NAD Depletion Mediates Cytotoxicity in Human Neurons With Autophagy Deficiency
126 Pages Posted: 8 Mar 2022 Publication Status: Under ReviewMore...
Autophagy is a homeostatic process critical for cellular survival, and its malfunction is implicated in myriad human diseases including neurodegeneration. Loss of autophagy contributes to cytotoxicity and tissue degeneration, but the mechanistic understanding of this phenomenon remains elusive. Here we generated autophagy-deficient (ATG5–/–) human embryonic stem cells (hESCs), from which we established human neuronal platform to investigate how loss of autophagy affects neuronal survival. ATG5–/– neurons exhibited basal cytotoxicity accompanied by metabolic defects. Depletion of nicotinamide adenine dinucleotide (NAD) due to hyperactivation of NAD-consuming enzymes was found to trigger cell death via mitochondrial depolarisation in ATG5–/– neurons. Boosting intracellular NAD levels improved cell viability by restoring mitochondrial membrane potential in ATG5–/– neurons. Our findings elucidate a mechanistic link between autophagy deficiency and neuronal cell death that could be targeted for therapeutic interventions in neurodegenerative and lysosomal storage diseases associated with autophagic defect.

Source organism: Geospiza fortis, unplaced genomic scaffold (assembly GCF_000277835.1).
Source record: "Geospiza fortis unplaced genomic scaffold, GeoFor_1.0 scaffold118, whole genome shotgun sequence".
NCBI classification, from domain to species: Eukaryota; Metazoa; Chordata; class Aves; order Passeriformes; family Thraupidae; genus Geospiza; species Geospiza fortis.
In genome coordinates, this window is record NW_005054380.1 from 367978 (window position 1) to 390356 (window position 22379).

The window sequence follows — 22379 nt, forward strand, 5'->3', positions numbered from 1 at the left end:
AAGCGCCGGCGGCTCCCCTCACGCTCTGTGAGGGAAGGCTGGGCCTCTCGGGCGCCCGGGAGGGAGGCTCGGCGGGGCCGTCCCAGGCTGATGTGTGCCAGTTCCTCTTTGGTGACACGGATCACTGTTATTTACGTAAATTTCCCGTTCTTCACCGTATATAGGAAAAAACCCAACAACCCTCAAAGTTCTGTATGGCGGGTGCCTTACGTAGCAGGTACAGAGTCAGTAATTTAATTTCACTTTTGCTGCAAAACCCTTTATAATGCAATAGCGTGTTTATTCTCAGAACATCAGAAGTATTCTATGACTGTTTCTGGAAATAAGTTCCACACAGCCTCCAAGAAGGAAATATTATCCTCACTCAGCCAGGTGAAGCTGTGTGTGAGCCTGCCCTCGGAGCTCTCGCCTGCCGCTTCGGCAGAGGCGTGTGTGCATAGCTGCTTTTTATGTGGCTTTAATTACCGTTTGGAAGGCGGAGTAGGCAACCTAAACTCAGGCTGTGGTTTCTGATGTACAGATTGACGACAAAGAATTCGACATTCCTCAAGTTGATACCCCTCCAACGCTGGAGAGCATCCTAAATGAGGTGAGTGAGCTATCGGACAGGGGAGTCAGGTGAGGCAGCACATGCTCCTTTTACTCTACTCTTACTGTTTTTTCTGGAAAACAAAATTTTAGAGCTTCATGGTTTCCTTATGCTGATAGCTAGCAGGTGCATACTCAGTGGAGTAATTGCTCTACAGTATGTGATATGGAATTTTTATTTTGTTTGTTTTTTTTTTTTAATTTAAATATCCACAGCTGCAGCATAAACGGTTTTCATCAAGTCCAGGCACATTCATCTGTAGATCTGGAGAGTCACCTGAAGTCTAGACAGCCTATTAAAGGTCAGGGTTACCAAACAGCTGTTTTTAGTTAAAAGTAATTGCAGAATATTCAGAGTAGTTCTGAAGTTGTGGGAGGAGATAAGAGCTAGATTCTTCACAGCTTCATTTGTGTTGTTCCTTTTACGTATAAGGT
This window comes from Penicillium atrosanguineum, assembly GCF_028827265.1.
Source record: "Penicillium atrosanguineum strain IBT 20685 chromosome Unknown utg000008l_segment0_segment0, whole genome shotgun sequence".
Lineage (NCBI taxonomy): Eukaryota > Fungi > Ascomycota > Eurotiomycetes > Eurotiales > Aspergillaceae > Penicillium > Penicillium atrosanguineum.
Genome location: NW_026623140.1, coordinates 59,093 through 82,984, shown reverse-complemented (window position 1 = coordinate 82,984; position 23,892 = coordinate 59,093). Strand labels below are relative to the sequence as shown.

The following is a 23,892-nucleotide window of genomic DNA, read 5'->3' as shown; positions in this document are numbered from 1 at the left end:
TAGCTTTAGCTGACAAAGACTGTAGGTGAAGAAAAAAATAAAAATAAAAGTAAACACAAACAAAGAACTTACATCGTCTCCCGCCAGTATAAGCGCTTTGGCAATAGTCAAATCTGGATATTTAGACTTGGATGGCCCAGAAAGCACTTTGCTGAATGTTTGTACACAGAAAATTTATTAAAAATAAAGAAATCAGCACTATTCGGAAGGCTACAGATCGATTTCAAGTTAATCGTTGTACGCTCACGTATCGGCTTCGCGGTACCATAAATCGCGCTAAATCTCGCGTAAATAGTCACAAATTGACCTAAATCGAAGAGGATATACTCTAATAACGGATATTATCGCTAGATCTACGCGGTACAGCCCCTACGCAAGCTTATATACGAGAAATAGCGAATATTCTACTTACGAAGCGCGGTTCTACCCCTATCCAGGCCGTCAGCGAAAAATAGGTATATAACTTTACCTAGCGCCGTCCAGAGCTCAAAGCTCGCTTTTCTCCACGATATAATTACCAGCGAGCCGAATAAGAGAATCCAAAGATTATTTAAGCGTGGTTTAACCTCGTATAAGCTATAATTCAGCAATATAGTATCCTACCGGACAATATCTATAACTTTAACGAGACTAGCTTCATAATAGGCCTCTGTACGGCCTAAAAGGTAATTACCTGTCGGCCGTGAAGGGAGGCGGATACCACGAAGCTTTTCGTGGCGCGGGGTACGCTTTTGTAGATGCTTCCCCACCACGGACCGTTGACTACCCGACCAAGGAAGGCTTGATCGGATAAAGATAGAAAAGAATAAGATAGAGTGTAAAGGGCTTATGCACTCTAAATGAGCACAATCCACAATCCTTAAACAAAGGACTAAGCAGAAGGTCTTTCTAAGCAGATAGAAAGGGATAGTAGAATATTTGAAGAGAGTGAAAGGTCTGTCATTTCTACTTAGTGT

Keywords: autophagy, cell death, cell survival, human embryonic stem cell, neuron, mitochondria, NAD, NADases, L-tryptophan, nicotinamide
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